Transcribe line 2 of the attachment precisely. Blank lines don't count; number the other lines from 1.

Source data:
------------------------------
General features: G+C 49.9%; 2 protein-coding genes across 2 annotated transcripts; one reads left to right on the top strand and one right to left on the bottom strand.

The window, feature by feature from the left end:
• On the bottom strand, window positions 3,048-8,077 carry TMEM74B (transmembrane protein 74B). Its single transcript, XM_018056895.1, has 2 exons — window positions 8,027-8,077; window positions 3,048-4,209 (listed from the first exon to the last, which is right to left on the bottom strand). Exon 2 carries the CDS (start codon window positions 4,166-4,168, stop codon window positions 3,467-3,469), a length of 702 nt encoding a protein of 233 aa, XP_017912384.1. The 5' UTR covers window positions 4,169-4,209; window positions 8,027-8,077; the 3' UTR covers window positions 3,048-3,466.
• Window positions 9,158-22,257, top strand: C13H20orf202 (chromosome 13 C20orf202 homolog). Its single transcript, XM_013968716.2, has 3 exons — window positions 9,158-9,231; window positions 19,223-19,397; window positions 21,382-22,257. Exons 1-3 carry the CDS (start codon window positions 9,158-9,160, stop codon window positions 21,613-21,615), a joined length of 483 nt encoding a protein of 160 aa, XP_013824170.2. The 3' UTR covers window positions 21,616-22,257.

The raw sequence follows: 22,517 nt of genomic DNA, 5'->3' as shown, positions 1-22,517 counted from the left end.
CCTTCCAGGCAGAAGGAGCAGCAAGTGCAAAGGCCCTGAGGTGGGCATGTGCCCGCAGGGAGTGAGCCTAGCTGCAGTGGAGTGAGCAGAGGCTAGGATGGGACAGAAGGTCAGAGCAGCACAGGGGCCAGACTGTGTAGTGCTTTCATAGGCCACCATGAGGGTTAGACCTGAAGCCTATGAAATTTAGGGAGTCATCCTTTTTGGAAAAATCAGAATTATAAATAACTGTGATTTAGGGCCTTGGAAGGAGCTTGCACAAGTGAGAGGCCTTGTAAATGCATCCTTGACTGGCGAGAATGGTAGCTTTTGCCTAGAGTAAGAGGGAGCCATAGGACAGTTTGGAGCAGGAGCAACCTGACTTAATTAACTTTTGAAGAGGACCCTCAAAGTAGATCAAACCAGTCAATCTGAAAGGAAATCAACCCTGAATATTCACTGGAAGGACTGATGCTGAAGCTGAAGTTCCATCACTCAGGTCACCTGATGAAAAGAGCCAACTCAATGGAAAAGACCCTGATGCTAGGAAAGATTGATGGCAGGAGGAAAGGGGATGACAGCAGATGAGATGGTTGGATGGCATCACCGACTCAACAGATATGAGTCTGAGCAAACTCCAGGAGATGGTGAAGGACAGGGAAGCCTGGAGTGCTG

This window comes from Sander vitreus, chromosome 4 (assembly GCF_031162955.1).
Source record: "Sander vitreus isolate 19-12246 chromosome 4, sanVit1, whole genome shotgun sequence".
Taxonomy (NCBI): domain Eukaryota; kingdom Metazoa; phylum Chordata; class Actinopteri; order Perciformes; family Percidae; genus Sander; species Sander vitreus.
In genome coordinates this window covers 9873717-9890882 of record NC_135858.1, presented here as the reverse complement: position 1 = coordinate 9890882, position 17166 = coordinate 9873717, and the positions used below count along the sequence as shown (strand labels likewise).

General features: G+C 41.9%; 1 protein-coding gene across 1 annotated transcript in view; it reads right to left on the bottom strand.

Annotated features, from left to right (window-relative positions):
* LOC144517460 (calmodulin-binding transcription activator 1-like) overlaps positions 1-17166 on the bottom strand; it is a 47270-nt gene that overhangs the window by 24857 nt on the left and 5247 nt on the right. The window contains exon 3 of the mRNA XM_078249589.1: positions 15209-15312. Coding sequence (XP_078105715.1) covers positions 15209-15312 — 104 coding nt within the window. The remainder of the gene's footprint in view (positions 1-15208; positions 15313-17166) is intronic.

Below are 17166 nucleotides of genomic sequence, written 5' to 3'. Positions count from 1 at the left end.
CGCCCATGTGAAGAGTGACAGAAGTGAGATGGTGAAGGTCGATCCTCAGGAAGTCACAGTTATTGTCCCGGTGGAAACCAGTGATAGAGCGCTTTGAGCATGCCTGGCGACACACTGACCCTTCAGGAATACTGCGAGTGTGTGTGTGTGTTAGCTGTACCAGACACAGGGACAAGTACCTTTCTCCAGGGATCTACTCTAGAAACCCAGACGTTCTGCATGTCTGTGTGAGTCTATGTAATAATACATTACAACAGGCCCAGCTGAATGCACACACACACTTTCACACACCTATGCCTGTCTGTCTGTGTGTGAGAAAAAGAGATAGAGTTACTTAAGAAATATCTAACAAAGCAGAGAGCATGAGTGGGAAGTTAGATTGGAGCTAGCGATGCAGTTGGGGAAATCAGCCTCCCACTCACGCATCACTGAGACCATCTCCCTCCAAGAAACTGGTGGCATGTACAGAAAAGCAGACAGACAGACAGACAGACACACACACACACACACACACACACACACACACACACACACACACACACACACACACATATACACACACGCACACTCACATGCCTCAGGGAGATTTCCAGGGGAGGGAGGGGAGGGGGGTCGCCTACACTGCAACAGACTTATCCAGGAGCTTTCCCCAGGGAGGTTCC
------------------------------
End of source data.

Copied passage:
The window, feature by feature from the left end: